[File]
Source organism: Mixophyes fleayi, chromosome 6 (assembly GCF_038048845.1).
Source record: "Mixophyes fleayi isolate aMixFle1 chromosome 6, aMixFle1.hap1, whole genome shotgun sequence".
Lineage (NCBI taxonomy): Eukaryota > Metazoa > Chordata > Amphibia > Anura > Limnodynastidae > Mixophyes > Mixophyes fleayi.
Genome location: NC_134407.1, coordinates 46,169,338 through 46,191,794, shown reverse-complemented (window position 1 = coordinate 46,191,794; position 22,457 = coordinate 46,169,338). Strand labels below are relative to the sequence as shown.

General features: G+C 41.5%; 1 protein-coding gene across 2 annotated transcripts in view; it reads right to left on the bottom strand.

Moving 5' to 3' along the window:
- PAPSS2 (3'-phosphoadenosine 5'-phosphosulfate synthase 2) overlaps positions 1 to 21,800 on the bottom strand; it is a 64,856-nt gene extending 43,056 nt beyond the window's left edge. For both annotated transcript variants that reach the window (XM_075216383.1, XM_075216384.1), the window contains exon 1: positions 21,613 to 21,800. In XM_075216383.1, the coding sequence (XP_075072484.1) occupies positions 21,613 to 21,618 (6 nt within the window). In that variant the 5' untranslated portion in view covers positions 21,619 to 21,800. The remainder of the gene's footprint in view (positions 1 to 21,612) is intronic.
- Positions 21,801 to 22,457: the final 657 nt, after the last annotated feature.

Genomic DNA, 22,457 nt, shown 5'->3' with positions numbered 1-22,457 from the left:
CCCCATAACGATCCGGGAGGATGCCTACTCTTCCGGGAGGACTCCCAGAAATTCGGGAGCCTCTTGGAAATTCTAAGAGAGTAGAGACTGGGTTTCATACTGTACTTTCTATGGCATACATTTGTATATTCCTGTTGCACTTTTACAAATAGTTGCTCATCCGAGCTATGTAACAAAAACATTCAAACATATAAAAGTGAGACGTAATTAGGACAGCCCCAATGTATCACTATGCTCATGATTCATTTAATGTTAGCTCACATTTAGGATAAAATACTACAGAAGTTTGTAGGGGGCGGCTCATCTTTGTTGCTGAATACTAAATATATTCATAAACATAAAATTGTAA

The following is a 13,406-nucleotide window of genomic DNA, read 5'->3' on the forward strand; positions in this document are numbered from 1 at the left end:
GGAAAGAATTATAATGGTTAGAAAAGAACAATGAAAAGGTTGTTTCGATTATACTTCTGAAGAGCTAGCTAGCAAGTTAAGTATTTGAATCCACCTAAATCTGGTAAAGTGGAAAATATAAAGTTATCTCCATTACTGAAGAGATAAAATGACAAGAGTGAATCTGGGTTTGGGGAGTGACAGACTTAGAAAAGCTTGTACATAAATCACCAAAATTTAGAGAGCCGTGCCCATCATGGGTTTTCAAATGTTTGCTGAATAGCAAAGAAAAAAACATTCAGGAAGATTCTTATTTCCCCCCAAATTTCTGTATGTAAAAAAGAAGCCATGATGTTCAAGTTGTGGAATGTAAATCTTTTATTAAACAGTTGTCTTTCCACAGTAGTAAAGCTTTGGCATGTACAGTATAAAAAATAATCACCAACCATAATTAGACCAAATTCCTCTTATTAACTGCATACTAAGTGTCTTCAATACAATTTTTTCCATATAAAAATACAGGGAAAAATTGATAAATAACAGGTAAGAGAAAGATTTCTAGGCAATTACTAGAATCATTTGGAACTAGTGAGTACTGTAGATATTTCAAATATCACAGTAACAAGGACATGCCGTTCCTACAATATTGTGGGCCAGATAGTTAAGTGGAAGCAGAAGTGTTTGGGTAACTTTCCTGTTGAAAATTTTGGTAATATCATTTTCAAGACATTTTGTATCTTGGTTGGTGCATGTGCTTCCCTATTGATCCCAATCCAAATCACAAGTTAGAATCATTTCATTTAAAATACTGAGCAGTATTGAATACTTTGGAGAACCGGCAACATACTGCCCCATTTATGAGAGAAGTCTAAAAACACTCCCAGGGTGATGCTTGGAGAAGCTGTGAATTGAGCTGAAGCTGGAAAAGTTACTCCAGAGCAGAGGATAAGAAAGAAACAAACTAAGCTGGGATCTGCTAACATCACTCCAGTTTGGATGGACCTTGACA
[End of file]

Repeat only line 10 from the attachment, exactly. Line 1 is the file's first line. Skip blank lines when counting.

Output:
CCCCATAACGATCCGGGAGGATGCCTACTCTTCCGGGAGGACTCCCAGAAATTCGGGAGCCTCTTGGAAATTCTAAGAGAGTAGAGACTGGGTTTCATACTGTACTTTCTATGGCATACATTTGTATATTCCTGTTGCACTTTTACAAATAGTTGCTCATCCGAGCTATGTAACAAAAACATTCAAACATATAAAAGTGAGACGTAATTAGGACAGCCCCAATGTATCACTATGCTCATGATTCATTTAATGTTAGCTCACATTTAGGATAAAATACTACAGAAGTTTGTAGGGGGCGGCTCATCTTTGTTGCTGAATACTAAATATATTCATAAACATAAAATTGTAA